Off-campus research stations house scientists who specialize in different areas of agricultural sciences. Stations are strategically located where certain commodities are of greater importance than in other areas of the state. Stations provide field space, equipment and facilities for scientists who conduct research in many areas of agricultural disciplines including soil science. The research ensures productivity of certain commodities and ensures efficient use of agricultural inputs and conservation of soil quality.

A few of the topics addressed in research and extension programs are included in this issue of Louisiana Agriculture. The impact of different sugarcane residue management strategies on water runoff, surface water quality and carbon sequestration has been evaluated. In partnership with scientists from other universities, AgCenter faculty are investigating the influence of several farming practices on soil and air quality, which include nitrogen fertilization, burning of sugarcane residues, and application of biochar produced from sugarcane and rice stubbles. Research on management practices to help minimize phosphorus from manure waste application and erosion remediation through crop residue management has been pursued.

There is an ongoing, statewide collaborative effort to establish robust nutrient management approaches to increase fertilizer use efficiency. To keep up with the changing production technologies and adoption of high-yielding varieties, multiple field calibration trials are established every year at different locations in Louisiana. The data from these trials are used to update and validate the LSU AgCenter fertilizer recommendations for a wide array of field crops. Several scientists are evaluating new technologies associated with precision nitrogen management. The idea is to feed the soil with the right amount of nitrogen at the time when the plant needs it most. Controlled- and slowrelease nitrogen fertilizer in rice and corn and use of remote sensing to operate variable nitrogen rate technology for major row crops of Louisiana are being tested in research plots and producers’ fields. The rapid measurement of soil and plant elemental composition with the use of reflectance spectroscopy has been studied and documented. From a series of field trials, the practice of planting soybeans during the fallow period of sugarcane was documented and identified as an efficient practice for protecting soil and water resources.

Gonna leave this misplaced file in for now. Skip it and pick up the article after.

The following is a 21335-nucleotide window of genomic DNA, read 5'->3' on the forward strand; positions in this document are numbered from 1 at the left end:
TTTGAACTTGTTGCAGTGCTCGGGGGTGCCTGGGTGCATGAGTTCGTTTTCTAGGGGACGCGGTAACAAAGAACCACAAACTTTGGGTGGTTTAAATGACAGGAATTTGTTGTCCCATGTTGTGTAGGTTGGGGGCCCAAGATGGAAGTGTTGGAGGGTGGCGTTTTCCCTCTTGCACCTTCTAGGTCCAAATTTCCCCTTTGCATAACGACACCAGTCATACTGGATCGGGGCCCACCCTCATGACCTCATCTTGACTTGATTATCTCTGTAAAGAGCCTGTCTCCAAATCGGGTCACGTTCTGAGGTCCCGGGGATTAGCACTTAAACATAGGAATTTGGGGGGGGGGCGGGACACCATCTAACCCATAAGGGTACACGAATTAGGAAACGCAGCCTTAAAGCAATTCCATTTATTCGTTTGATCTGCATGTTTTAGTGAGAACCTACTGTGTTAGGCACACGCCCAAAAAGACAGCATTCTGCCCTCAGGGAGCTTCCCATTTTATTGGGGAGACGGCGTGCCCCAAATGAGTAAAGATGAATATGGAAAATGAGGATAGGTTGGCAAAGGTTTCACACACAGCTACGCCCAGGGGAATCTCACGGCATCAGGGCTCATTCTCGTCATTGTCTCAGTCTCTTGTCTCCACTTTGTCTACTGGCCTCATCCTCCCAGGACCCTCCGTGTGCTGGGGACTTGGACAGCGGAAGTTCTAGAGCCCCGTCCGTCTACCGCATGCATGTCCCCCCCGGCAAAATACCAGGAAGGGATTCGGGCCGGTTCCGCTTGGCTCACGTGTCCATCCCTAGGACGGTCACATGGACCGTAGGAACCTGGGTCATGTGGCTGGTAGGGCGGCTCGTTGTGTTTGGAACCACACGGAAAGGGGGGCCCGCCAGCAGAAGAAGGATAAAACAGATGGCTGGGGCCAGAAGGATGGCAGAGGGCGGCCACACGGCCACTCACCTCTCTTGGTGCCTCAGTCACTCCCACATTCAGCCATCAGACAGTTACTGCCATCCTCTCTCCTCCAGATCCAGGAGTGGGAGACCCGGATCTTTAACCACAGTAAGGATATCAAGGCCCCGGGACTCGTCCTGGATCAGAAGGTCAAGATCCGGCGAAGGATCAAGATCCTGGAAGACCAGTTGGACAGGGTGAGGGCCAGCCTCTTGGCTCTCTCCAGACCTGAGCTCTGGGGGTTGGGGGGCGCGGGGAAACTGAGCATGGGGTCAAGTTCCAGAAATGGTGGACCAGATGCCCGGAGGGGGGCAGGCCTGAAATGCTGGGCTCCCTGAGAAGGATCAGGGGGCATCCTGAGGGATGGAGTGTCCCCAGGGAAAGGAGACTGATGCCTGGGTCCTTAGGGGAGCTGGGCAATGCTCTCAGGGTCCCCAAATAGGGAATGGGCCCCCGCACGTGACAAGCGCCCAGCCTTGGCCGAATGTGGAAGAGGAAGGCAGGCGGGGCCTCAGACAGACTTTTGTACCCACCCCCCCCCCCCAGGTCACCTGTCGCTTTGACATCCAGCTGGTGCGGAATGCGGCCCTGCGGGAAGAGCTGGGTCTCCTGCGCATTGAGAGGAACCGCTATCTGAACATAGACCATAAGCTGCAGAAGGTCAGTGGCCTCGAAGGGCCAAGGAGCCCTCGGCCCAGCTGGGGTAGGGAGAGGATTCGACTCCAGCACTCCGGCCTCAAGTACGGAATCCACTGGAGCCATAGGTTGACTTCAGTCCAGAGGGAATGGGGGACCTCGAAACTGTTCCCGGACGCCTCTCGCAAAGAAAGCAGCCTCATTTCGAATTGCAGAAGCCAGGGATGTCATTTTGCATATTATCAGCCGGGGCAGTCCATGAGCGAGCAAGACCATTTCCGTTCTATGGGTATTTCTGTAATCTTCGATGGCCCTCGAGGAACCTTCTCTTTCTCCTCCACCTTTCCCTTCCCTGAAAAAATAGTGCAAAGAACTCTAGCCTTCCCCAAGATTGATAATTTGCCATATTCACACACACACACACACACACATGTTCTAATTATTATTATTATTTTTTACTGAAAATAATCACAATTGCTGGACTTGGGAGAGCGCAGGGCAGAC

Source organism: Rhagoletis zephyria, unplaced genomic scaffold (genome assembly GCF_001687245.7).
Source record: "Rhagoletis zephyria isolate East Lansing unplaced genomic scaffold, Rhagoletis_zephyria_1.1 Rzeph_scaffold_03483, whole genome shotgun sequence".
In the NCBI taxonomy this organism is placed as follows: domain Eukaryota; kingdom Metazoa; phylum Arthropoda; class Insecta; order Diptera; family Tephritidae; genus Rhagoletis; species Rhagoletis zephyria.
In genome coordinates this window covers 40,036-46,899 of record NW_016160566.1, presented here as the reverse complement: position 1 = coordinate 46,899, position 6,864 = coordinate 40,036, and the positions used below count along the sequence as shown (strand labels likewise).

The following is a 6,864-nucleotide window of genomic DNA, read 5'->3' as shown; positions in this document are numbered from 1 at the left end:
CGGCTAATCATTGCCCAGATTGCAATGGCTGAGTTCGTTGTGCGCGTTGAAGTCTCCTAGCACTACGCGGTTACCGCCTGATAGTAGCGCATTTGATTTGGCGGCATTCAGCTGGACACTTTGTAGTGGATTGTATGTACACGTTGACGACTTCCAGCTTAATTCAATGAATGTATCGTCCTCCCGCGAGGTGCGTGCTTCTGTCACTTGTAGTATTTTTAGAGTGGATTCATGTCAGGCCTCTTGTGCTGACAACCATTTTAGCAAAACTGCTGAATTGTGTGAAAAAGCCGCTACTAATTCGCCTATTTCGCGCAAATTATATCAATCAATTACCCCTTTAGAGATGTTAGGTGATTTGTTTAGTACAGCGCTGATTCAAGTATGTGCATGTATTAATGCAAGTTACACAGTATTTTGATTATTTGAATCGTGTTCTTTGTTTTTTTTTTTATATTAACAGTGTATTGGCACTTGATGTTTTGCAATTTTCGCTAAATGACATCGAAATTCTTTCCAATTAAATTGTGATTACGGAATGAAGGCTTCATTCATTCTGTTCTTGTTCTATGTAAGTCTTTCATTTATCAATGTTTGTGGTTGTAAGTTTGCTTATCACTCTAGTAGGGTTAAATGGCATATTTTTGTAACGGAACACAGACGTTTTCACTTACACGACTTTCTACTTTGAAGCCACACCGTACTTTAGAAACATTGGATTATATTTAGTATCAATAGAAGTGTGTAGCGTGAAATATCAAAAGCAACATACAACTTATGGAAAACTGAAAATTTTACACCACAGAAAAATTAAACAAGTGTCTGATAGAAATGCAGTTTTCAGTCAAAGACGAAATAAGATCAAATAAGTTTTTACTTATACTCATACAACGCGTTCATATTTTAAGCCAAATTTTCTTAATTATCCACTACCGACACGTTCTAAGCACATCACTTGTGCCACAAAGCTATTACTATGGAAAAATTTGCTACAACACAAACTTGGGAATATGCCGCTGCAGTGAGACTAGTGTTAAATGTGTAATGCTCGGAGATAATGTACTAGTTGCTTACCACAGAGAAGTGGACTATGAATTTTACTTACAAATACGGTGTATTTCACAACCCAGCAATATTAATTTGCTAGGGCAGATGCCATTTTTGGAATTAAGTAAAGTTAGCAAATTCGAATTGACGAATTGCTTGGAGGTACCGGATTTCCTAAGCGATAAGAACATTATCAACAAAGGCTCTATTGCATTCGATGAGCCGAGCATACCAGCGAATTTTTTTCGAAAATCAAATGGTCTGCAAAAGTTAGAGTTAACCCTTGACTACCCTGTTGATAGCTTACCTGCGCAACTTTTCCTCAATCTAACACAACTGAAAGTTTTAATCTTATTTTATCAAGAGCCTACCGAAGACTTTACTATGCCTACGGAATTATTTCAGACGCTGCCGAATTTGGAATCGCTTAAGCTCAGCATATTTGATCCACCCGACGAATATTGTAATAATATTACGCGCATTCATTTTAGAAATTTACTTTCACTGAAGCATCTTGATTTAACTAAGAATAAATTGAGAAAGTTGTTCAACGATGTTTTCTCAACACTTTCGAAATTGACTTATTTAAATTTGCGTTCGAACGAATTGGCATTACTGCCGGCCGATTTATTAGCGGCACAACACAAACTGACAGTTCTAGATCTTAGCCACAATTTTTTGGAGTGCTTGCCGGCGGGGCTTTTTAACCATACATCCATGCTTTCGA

The research outputs from decades of work have been instrumental in sustaining and growing the agricultural industry in Louisiana. Looking ahead, the mission of the LSU AgCenter soil science program should continue not only in delivering cutting-edge technologies in agriculture to improve farming business and maintain the quality of environment but also in educating and training future scientists so we can continue returning the favor to this vital natural resource – protecting our soil.

Brenda S. Tubaña is an associate professor in the School of Plant, Soil & Environmental Sciences.

(This article was published in the spring 2013 issue of Louisiana Agriculture magazine.)

7/26/2013 8:18:26 PM